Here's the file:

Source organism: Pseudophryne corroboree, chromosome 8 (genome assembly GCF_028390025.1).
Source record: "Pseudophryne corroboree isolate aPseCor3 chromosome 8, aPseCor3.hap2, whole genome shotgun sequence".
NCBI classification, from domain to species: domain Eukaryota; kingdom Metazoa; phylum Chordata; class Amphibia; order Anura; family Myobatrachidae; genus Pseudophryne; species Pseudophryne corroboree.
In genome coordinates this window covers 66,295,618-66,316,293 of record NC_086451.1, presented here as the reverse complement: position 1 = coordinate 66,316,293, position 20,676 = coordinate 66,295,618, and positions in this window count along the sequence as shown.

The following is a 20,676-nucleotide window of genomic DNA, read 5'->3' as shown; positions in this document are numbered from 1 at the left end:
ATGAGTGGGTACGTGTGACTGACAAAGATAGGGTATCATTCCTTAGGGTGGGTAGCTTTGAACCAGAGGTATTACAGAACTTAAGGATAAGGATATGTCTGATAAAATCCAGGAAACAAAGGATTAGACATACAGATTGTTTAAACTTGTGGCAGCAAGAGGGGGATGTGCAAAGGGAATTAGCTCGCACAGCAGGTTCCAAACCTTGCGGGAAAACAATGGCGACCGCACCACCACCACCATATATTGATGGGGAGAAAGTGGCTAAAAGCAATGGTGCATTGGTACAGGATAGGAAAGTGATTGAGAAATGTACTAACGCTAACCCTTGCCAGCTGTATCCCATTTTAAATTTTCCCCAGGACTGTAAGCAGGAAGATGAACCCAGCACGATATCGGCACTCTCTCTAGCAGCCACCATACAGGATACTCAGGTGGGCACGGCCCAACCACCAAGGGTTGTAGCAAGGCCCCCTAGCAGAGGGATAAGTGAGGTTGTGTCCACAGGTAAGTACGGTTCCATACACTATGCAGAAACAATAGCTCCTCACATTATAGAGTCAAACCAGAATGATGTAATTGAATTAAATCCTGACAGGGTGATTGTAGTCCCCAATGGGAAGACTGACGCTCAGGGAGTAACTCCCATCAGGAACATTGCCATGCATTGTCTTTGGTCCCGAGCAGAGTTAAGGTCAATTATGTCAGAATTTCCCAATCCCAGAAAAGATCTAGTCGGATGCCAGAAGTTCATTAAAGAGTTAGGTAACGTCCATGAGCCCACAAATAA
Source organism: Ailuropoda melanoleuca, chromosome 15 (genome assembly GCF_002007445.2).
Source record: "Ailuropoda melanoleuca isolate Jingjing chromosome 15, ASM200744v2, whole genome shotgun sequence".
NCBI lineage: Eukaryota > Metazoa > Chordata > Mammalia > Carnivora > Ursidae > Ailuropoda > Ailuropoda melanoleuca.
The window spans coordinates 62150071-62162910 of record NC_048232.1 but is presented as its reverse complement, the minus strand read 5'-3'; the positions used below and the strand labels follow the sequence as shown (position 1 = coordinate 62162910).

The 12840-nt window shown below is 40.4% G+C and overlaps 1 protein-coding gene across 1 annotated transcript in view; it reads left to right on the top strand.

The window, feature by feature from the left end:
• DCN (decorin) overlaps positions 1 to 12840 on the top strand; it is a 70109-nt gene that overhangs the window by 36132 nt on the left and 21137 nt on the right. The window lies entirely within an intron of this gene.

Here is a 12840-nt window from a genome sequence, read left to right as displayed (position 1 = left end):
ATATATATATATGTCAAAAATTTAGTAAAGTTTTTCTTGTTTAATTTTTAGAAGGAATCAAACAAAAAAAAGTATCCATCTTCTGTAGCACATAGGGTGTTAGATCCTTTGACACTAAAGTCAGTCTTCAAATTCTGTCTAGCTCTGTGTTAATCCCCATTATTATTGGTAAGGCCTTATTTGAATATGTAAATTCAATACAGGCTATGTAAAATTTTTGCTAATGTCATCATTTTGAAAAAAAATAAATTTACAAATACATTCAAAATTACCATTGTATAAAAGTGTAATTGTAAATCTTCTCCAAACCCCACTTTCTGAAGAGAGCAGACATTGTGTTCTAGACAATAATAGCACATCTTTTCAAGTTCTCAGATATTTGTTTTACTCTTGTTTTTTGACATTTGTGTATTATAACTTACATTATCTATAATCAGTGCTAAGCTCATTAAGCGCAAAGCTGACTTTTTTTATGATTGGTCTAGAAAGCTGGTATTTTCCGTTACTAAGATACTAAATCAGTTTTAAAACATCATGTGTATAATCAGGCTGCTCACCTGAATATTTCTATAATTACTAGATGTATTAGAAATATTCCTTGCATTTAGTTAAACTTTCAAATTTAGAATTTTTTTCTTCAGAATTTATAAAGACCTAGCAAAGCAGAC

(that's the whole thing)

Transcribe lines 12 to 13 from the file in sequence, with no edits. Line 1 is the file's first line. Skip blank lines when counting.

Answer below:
The window, feature by feature from the left end:
• DCN (decorin) overlaps positions 1 to 12840 on the top strand; it is a 70109-nt gene that overhangs the window by 36132 nt on the left and 21137 nt on the right. The window lies entirely within an intron of this gene.